I was asked to create a mural for the Sheffield Farm to welcome school children visiting on educational trips. Luckily for me bright, bold, quirky and playful are totally my style and all very appealing to kids so it felt the perfect project to be my first large public painted piece. I would love it if more schools or businesses in Sheffield commissioned me to do mural work like this. It’s big and messy and makes me feel like a kid again!
The base layer was black paint. I started with a very basic pencil layer to indicate composition. Next I painted the piece with emulsion paint using a digital drawing I had created as a guide. I found it important to step back every now again and check the proportions of my work. This is a necessary step in big pictures, the bigger they are the more difficult it is to control distortion.
It took several layers of white before the piece started to look anything other than a bit of a mess. It’s important never to get disheartened if your piece looks bad at the beginning because they most often do! The benefit to the emulsion was that it dries pretty quickly so I could continously work on the piece. For the most part whilst waiting for a section to dry I could work on another, and by the time I’d finished the original section would be pretty much ready to start on again.
To finish the piece I used posca markers. These pens are like magic and work on pretty much anything. They aren’t the cheapest but there is no comparison between official Posca pens and other more inexpensive products masquerading as similar to Poscas. Nothing I have found has come close (although please comment on this post if you wish to challenge me on this!)
If you want to know anything more about the process, leave me a comment or get in touch!
I absolutely adore designing film and event posters. I’d say it is one of my top things as an illustrator I love to do. Ask me to provide an illustration for a horror film event and you may even hear me attempt to suppress a squeal of joy. So it was pretty awesome when I got the opportunity to design two posters for some Halloween film screenings at Whirlow Hall Farm in Sheffield.
Now, I am not talking about enjoying designing a poster that is scary. Just a poster for a genre that features all the things I love to draw. Dark woods, nefarious characters, spirits, ghosts, monsters, ghouls and goblins, yetis, vampires…. I’m guessing you’ve got the point.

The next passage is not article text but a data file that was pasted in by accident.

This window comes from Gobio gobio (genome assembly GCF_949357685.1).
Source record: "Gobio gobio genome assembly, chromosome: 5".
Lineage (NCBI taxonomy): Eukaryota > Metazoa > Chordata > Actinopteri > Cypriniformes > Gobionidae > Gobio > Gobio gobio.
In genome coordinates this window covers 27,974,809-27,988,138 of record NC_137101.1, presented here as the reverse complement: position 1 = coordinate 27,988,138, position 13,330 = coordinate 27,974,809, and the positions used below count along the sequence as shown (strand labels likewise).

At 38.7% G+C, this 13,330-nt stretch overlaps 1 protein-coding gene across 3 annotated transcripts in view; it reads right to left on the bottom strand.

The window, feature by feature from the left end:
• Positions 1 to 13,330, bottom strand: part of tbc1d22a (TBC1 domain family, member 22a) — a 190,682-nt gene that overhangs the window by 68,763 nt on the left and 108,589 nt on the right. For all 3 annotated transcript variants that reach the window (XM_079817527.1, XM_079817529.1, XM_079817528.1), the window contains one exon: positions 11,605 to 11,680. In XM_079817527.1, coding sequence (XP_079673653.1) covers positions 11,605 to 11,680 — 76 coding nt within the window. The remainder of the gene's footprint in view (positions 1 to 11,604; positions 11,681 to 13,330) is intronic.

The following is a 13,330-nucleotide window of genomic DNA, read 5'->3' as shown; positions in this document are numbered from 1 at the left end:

But why not scary?
It’s a deliberate choice not to draw them scary, even for adults only events. Firstly, a practical one. Is it ever really a good idea to draw a poster that is genuinely scary? Think about who will see it and where it goes. If you know it’s going to be printed onto a flyer that could potentially end up in cafes, shops and libraries then I’d say absolutely not. Yes we are in the business of representing something through our art, but would any of us feel very good about spooking out some poor kiddywinks who stumble up on our designs and nightmares ensue? It’s not just kids either. It runs the risk of putting people off your event and just a few comments to the event organiser from people who really don’t like being freaked out and there’s a good chance they won’t ask for your help again.
The main reason though is that it just isn’t me. I love the supernatural, dark and creepy but everything I do has a bright and playful happy edge to it too. It might sound contradictory but I’d like to think that those who look at my designs, and particular the posters I have done here for Whirlow Hall Farm’s upcoming immersive woodland cinema events, will agree that my work exhibits both of these things. I think it just goes to show that having your event scare people’s socks off is enough in itself without your marketing trying to do the same too.